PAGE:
IN THE BEGINNING: The Baptist Home Grew from One Couple’s Heart

In the year of our Lord, 2012, and the ninety-ninth year of The Baptist Home, we look ahead by looking back. When The Baptist Home opened its doors to its first “inmates” (as all residents of institutions were called at the time) in May 1913, it was the culmination of a dream and a calling for Milford and Mary Riggs. He had been a Baptist pastor in Missouri since 1890 and an early pioneer in Baptist development causes in our state.

While he was serving as a development officer for the Orphans Home, the plight of elderly Baptists—especially retired Baptist ministers, their wives and widows—began to weigh heavily on his shepherd’s heart.

After a lifetime of service to congregations, many of the Baptist preachers of that day lived in extremely meager circumstances, being dependent on family, churches or county poor farms.

Without sentimentality, Dr. Riggs would write in Word and Way that “the Humane Society would cause the arrest of a man who would work his horse till he was old and worn out and then turn him out unfed and unsheltered….Our denomination ought to feel itself disgraced by a condition of this kind. We ought to make ample provision for our aged and afflicted ministers whose indigent circumstances make help necessary.”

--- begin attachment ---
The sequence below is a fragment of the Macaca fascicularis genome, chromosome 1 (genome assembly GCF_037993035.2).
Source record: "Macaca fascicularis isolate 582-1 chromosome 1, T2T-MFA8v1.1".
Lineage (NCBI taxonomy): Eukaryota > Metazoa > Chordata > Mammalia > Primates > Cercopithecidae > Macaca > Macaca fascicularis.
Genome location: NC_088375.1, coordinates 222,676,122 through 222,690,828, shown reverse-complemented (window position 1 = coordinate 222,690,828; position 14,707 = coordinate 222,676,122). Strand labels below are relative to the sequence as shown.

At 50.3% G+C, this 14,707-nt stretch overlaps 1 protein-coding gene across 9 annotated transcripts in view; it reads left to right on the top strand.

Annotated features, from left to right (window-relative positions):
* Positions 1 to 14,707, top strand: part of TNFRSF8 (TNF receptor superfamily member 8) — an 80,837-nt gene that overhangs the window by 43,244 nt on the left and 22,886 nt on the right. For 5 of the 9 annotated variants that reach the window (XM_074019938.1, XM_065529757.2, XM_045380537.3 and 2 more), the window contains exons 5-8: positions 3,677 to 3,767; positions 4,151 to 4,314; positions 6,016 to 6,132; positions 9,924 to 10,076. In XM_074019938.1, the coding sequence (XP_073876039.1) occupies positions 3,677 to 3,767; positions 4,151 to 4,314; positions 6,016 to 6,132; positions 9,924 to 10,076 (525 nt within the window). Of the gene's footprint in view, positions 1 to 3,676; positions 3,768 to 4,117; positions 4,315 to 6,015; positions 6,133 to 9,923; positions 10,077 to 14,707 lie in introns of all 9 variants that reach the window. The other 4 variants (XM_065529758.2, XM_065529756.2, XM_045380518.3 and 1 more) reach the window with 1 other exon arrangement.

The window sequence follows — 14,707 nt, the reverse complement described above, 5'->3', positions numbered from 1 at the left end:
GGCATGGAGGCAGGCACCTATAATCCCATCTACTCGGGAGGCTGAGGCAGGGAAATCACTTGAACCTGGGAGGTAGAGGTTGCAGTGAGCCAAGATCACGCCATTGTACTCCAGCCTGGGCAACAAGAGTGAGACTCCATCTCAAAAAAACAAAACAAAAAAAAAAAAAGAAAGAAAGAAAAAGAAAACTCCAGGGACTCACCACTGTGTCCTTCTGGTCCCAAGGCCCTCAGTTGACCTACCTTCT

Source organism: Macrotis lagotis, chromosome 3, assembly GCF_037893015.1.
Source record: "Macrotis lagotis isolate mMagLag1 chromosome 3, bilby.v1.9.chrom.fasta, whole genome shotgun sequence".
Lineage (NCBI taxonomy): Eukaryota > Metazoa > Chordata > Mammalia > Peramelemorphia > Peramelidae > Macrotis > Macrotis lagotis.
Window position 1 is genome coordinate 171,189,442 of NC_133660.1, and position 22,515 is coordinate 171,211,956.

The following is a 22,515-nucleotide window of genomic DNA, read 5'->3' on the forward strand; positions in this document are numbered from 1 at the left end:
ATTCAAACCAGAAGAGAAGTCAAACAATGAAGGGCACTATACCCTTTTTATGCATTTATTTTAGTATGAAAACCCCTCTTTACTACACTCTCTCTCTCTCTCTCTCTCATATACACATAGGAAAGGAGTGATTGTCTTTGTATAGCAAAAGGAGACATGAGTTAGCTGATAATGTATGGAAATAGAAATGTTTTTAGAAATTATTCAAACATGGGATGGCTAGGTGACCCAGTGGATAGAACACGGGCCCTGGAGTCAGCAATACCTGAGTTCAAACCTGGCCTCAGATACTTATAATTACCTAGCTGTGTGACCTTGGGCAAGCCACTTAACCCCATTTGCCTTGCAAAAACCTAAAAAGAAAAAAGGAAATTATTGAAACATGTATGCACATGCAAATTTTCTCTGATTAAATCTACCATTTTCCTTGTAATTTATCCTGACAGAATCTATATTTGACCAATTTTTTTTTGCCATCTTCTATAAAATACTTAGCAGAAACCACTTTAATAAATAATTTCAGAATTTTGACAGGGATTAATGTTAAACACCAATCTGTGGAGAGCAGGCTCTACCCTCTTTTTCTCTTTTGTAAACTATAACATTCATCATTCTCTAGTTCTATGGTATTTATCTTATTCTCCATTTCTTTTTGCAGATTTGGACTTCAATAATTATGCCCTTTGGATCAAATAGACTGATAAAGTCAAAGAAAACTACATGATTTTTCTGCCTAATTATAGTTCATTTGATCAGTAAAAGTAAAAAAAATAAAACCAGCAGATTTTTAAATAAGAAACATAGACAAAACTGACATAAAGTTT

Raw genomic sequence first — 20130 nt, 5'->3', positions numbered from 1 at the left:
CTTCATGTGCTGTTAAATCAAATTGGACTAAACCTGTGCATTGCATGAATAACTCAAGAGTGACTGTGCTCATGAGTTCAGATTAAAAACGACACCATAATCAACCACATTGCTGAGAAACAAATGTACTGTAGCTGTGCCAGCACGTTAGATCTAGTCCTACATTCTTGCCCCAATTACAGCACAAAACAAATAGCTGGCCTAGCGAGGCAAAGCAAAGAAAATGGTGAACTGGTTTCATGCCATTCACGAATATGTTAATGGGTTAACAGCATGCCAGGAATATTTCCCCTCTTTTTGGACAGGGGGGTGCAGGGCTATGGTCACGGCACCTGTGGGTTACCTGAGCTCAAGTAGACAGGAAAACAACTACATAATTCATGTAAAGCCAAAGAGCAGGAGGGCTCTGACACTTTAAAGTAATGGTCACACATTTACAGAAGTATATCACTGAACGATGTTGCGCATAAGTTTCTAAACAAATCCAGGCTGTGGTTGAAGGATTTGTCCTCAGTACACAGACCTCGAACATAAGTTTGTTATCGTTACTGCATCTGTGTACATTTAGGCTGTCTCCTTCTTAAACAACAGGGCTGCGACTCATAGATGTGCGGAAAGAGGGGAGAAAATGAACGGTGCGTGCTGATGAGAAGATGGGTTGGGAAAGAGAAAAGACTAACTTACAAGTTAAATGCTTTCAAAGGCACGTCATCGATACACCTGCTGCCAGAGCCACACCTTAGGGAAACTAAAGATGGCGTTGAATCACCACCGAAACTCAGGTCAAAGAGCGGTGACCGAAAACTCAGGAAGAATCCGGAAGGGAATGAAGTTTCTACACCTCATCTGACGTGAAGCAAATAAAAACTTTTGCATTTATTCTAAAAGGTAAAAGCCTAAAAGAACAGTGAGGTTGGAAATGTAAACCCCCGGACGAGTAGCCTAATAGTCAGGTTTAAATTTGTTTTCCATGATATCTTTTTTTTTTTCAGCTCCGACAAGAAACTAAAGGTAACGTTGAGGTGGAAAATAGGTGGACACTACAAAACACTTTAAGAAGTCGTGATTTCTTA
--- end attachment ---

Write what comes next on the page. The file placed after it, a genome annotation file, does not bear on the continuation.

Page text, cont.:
Mary Riggs’ heart was one with Milford’s own. She shared his compassion and his vision and was a full partner in the work. While he was innovative and tireless in raising funds for The Home, she was equally indefatigable in her ministry. While he travelled the state, she cared for the residents full time, often as nurse, cook, laundress and ex officio (and unpaid) superintendent.

There is a note of great sadness at the end of the Riggs’ ministry. All their efforts could not defeat the ravages of the Great Depression. In April 1932, Dr. Riggs resigned as superintendent. He and Mary departed The Baptist Home, never to return.

But the foundation laid by Milford and Mary Riggs now supports the original work at Ironton, campuses in Chillicothe and Ozark and a ministry outreach worldwide “in the service of aging humanity.” It is a legacy entrusted to all of us by the Riggs.